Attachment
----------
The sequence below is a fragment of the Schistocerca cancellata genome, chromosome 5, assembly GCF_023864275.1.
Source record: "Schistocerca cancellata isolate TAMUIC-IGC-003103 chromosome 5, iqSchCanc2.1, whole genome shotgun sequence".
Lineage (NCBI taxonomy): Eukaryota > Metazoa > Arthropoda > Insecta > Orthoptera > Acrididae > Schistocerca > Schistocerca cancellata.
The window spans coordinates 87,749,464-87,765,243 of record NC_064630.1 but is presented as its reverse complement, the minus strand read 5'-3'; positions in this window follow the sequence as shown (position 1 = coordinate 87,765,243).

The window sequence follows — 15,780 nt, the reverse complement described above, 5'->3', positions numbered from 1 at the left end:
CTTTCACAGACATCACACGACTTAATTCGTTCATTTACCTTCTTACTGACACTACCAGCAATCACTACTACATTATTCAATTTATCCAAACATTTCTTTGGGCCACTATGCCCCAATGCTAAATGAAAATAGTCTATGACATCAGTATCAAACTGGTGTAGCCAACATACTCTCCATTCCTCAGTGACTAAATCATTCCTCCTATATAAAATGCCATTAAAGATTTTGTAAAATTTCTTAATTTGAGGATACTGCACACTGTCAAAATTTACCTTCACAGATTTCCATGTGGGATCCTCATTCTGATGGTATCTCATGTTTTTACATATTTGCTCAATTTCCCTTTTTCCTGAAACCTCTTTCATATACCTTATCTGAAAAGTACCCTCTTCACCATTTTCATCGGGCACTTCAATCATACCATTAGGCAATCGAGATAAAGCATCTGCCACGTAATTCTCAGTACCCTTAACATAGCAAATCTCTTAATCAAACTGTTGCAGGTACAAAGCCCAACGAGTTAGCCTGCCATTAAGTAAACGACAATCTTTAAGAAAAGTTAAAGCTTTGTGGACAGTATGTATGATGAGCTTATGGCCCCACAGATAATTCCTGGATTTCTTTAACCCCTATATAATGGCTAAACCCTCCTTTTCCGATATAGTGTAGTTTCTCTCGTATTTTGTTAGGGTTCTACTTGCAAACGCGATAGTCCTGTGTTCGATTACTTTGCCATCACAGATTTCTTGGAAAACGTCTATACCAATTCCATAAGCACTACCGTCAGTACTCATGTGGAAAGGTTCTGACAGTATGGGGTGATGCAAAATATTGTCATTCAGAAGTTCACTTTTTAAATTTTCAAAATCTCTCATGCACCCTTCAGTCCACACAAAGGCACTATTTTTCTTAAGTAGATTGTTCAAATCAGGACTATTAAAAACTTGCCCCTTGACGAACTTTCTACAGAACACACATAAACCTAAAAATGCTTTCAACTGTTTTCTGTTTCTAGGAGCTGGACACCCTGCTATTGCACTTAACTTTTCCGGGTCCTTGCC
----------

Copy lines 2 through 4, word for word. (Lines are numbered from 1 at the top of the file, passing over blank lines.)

Source record: "Schistocerca cancellata isolate TAMUIC-IGC-003103 chromosome 5, iqSchCanc2.1, whole genome shotgun sequence".
Lineage (NCBI taxonomy): Eukaryota > Metazoa > Arthropoda > Insecta > Orthoptera > Acrididae > Schistocerca > Schistocerca cancellata.
The window spans coordinates 87,749,464-87,765,243 of record NC_064630.1 but is presented as its reverse complement, the minus strand read 5'-3'; positions in this window follow the sequence as shown (position 1 = coordinate 87,765,243).